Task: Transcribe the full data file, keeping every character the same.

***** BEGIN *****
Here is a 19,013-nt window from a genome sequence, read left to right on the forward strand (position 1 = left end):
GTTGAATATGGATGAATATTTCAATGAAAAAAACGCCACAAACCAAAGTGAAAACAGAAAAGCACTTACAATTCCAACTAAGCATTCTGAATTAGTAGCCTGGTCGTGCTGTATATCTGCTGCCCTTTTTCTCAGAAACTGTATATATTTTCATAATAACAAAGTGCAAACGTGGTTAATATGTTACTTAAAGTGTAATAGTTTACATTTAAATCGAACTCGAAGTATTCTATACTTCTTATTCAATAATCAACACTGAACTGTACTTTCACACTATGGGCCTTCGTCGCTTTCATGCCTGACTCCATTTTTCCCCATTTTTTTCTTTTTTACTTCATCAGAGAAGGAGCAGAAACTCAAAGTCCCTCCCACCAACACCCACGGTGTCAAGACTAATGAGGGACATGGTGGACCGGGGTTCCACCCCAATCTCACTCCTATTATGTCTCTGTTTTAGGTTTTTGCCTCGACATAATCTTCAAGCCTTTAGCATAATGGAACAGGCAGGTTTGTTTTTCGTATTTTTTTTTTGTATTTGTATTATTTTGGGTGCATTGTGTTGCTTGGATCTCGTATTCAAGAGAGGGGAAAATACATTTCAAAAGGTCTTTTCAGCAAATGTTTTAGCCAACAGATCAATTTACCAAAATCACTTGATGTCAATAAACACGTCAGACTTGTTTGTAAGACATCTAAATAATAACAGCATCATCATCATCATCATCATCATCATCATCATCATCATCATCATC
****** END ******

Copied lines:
Here is a 19,013-nt window from a genome sequence, read left to right on the forward strand (position 1 = left end):
GTTGAATATGGATGAATATTTCAATGAAAAAAACGCCACAAACCAAAGTGAAAACAGAAAAGCACTTACAATTCCAACTAAGCATTCTGAATTAGTAGCCTGGTCGTGCTGTATATCTGCTGCCCTTTTTCTCAGAAACTGTATATATTTTCATAATAACAAAGTGCAAACGTGGTTAATATGTTACTTAAAGTGTAATAGTTTACATTTAAATCGAACTCGAAGTATTCTATACTTCTTATTCAATAATCAACACTGAACTGTACTTTCACACTATGGGCCTTCGTCGCTTTCATGCCTGACTCCATTTTTCCCCATTTTTTTCTTTTTTACTTCATCAGAGAAGGAGCAGAAACTCAAAGTCCCTCCCACCAACACCCACGGTGTCAAGACTAATGAGGGACATGGTGGACCGGGGTTCCACCCCAATCTCACTCCTATTATGTCTCTGTTTTAGGTTTTTGCCTCGACATAATCTTCAAGCCTTTAGCATAATGGAACAGGCAGGTTTGTTTTTCGTATTTTTTTTTTGTATTTGTATTATTTTGGGTGCATTGTGTTGCTTGGATCTCGTATTCAAGAGAGGGGAAAATACATTTCAAAAGGTCTTTTCAGCAAATGTTTTAGCCAACAGATCAATTTACCAAAATCACTTGATGTCAATAAACACGTCAGACTTGTTTGTAAGACATCTAAATAATAACAGCATCATCATCATCATCATCATCATCATCATCATCATCATCATCATC